Journal of Chromatography & Separation Techniques

Journal of Chromatography & Separation Techniques
Open Access

ISSN: 2157-7064

+44 1300 500008

News and Views - (2020)

Modern Chromatographic Data Systems

Steven Soldin*
*Correspondence: Steven Soldin, National Institutes of Health, USA, Email:

Author info »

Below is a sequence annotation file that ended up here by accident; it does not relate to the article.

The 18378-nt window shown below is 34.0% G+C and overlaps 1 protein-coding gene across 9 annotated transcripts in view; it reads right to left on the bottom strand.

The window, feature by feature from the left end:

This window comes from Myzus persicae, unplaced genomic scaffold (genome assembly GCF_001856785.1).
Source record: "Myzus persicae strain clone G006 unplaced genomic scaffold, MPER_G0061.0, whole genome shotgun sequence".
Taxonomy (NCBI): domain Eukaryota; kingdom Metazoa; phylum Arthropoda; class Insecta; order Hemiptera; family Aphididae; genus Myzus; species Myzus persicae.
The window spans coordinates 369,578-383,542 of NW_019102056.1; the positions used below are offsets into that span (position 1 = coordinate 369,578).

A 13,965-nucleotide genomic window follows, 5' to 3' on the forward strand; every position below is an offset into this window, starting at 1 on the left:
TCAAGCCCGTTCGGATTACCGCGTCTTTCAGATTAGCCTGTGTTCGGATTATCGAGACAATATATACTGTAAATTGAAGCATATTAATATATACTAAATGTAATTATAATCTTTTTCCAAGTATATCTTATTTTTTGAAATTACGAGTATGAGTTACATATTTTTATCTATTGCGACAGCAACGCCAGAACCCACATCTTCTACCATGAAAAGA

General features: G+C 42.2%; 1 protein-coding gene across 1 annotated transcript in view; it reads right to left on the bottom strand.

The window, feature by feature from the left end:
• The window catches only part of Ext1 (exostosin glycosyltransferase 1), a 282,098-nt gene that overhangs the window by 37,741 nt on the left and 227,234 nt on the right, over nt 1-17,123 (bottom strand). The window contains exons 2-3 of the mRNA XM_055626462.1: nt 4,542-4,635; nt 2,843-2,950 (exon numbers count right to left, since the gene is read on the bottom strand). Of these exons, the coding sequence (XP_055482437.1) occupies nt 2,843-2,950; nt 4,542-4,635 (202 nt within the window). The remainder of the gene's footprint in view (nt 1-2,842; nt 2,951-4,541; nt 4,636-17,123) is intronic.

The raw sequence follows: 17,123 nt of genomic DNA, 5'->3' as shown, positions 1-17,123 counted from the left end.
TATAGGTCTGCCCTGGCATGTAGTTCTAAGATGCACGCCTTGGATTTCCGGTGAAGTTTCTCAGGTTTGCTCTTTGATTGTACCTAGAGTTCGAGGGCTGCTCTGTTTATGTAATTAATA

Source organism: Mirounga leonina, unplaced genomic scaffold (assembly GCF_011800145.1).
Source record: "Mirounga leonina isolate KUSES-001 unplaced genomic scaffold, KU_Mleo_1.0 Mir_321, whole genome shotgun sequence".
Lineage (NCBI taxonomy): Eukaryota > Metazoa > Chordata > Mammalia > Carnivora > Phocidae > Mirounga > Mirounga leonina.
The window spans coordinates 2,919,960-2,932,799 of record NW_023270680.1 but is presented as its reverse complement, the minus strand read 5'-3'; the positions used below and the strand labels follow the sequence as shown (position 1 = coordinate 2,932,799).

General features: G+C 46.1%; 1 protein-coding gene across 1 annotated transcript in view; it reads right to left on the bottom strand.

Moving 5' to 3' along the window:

Modern chromatography data systems are improving regulatory compliance in pharmaceutical manufacturing. Delivering confident Quality Assurance and Quality Control is of critical importance in pharmaceutical manufacturing. It is critical that companies employ appropriate methods and tools to collect, manage and store complex information as Quality Assurance and Quality Control workflows involve analytical processes that generate large volumes of chromatography data. Data management systems must be sufficiently robust to guarantee reliability and consistency, as well as allowing full traceability and transparency to satisfy regulatory requirements. Automation of instrument control, data acquisition, results processing and reporting is crucial for data management in most chromatography workflows. However, many laboratories do not use these systems to fully integrate and automate their workflows. Instead, separate CDS solutions are often used by individual teams, or employed alongside partially paper-based data storage systems or spread sheets, essentially resulting in a disjointed approach to data management. Furthermore, since many CDS solutions were originally designed for the research laboratory rather than the regulated environment or were introduced before the recent focus on data integrity, many pharmaceutical manufacturers do not have the digital architecture or functionality to easily facilitate compliance. There are multiple reasons why it can be difficult to achieve the high standards of data integrity required for regulatory compliance using these fragmented or less sophisticated systems. Firstly, it can be challenging to reach the appropriate levels of data consistency and reliability. In particular, differences in how individual users integrate chromatogram peaks can be a major source of variability in chromatography workflows. Manual integration is often difficult to standardise and is complicated by overlapping peaks, poor peak symmetry or high levels of background noise. Auditors expect laboratories to demonstrate appropriate procedures to control and justify the use of manual integration, but this task is made more challenging if chromatography data is not organised centrally. Fragmented CDS solutions can also make it difficult to ensure transparent accountability across manufacturing workflows. Regulatory authorities now require end-to-end traceability for chromatography workflows and the association of raw data with contextual metadata such as analyst identity, method details, reference standards and details of any changes or deletions made. However, achieving this using paper-based approaches or spread sheets is far from straightforward and harmonising secure data storage between different systems presents a significant challenge. Indeed, if data is stored across disparate systems or recorded in multiple formats it can be a time-consuming process to recall all the information required to demonstrate compliance in the event of an audit. These issues demonstrate why it is challenging for manufacturers to ensure and demonstrate the standards of data integrity necessary to meet increasingly stringent regulatory standards. Therefore, the most forward-thinking manufacturers are replacing fragmented approaches to managing chromatography data with CDS solutions that are integrated across their entire workflow. By using the latest CDS solutions to bring workflows, instruments and operators under a single system, pharmaceutical companies can now harmonise the management, processing and reporting of chromatography data. One way in which modern CDS systems achieve this is by enabling method parameters to be downloaded directly to instruments without the need for any user input. This helps to ensure that all operators use standardised procedures, effectively minimising user-to-user variability and reducing out-of-specification results. Furthermore, to help improve consistency in data analysis, the most advanced CDS solutions now incorporate powerful tools to facilitate automated peak integration. By employing sophisticated algorithms to process results, these tools can reliably distinguish true peaks from noise and correctly identify peak boundaries. This enables manufacturers to minimise the use of manual integration, enhancing data consistency and boosting efficiency. A further advantage of using advanced CDS solutions to integrate an entire workflow is their ability to automatically record all the information necessary to demonstrate regulatory compliance in an audit. By storing a complete history of interactions with the system, these solutions make it easy to identify which user made changes at what time. This enables companies to achieve end-to-end oversight of their chromatography workflows and ensure complete traceability from measurement to reporting.